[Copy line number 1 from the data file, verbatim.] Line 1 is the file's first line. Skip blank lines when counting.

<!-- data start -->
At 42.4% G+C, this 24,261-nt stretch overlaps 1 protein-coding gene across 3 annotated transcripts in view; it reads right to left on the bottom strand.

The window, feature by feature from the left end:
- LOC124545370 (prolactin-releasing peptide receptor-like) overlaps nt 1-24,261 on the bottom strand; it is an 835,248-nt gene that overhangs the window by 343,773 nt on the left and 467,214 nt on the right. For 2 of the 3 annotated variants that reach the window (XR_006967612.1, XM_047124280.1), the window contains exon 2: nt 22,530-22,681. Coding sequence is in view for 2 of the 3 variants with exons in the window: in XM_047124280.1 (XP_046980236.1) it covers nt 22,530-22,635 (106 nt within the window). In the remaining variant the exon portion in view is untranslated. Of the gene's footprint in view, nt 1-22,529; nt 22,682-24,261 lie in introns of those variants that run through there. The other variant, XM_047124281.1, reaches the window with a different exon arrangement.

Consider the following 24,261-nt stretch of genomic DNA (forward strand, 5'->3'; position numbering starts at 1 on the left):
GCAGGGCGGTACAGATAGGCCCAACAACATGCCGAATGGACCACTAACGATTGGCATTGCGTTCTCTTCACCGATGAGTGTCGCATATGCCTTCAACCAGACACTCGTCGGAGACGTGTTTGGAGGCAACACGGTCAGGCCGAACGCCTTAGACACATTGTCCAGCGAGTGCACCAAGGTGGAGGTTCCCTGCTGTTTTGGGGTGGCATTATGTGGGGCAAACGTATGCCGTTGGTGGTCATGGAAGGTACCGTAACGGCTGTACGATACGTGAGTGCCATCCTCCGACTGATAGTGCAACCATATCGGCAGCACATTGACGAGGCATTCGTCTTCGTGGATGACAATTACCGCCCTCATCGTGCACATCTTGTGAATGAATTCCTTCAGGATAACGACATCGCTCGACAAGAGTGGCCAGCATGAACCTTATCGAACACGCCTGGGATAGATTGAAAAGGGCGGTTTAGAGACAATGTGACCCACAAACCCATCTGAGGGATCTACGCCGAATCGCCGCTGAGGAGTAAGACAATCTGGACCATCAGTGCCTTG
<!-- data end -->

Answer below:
At 42.4% G+C, this 24,261-nt stretch overlaps 1 protein-coding gene across 3 annotated transcripts in view; it reads right to left on the bottom strand.